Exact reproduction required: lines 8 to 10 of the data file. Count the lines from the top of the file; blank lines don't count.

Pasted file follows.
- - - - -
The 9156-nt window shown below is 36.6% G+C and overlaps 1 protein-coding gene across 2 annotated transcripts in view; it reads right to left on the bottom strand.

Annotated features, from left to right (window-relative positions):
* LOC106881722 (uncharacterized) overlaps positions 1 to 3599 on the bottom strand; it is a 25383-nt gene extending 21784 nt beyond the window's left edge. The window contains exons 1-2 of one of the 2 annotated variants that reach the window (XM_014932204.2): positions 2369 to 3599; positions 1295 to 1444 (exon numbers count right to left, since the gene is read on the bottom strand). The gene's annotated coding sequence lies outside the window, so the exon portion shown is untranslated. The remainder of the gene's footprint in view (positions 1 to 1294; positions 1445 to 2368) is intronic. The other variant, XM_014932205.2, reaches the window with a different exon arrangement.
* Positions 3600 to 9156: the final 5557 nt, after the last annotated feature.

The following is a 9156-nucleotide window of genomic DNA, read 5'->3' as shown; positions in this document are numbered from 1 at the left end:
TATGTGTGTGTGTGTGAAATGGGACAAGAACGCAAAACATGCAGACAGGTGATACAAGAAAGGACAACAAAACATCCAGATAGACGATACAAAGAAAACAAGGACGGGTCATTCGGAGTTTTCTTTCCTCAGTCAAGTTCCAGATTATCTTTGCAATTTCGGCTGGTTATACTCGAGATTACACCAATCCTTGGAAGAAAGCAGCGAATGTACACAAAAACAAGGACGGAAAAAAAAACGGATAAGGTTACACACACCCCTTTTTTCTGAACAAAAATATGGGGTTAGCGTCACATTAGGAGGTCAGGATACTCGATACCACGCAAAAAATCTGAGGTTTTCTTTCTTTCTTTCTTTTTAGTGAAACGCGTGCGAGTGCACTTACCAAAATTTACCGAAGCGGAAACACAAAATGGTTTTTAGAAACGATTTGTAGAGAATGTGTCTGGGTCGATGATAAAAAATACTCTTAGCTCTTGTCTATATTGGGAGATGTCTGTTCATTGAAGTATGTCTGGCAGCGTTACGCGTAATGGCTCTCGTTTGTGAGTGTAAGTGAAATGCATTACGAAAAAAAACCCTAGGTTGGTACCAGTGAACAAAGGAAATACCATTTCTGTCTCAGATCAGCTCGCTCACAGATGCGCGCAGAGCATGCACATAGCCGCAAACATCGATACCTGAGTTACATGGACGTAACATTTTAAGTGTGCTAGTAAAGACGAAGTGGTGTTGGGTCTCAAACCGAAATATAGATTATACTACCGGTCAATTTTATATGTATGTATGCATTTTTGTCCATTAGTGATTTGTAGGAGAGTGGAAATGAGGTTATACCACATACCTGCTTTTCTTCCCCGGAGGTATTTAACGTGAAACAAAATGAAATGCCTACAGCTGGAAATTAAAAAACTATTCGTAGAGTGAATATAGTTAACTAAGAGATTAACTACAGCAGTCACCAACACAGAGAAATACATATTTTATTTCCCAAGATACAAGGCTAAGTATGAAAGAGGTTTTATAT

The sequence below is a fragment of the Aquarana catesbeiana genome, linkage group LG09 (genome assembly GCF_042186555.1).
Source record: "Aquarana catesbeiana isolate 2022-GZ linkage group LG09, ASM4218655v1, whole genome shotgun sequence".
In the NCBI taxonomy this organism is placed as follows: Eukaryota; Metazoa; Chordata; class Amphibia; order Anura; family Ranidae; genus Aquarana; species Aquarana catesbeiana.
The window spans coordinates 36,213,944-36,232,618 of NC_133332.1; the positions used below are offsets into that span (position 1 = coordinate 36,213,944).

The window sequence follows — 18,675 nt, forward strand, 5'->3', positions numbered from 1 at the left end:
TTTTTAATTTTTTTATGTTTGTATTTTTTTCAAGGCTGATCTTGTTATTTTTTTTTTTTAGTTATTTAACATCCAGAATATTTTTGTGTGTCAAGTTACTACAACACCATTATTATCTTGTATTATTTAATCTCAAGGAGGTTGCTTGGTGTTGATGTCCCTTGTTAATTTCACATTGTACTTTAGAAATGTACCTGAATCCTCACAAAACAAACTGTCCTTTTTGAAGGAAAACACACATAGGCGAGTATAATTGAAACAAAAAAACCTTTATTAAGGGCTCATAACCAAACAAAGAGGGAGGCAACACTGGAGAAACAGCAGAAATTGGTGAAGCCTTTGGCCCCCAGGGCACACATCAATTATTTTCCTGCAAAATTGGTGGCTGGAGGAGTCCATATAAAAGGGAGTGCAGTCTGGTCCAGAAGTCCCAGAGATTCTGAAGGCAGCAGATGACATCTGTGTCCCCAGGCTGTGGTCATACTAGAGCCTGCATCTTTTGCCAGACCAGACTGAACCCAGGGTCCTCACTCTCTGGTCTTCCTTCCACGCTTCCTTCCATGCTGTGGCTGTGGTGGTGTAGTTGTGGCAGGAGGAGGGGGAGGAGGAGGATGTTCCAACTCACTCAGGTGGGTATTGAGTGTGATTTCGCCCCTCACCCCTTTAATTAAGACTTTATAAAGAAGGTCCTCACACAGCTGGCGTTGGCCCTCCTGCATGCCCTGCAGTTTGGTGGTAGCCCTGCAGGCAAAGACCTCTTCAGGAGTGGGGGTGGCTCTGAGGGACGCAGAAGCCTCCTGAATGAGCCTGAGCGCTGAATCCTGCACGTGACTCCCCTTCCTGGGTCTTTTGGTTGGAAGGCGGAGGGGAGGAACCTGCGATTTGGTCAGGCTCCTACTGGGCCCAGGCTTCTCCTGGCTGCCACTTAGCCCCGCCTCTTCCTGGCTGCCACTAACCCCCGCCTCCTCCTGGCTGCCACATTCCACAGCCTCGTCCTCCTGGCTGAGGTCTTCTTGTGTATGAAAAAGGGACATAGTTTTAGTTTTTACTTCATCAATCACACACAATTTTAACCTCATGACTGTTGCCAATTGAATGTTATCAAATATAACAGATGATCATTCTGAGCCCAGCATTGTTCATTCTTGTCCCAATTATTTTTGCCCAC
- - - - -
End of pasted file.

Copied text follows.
Source record: "Aquarana catesbeiana isolate 2022-GZ linkage group LG09, ASM4218655v1, whole genome shotgun sequence".
In the NCBI taxonomy this organism is placed as follows: Eukaryota; Metazoa; Chordata; class Amphibia; order Anura; family Ranidae; genus Aquarana; species Aquarana catesbeiana.
The window spans coordinates 36,213,944-36,232,618 of NC_133332.1; the positions used below are offsets into that span (position 1 = coordinate 36,213,944).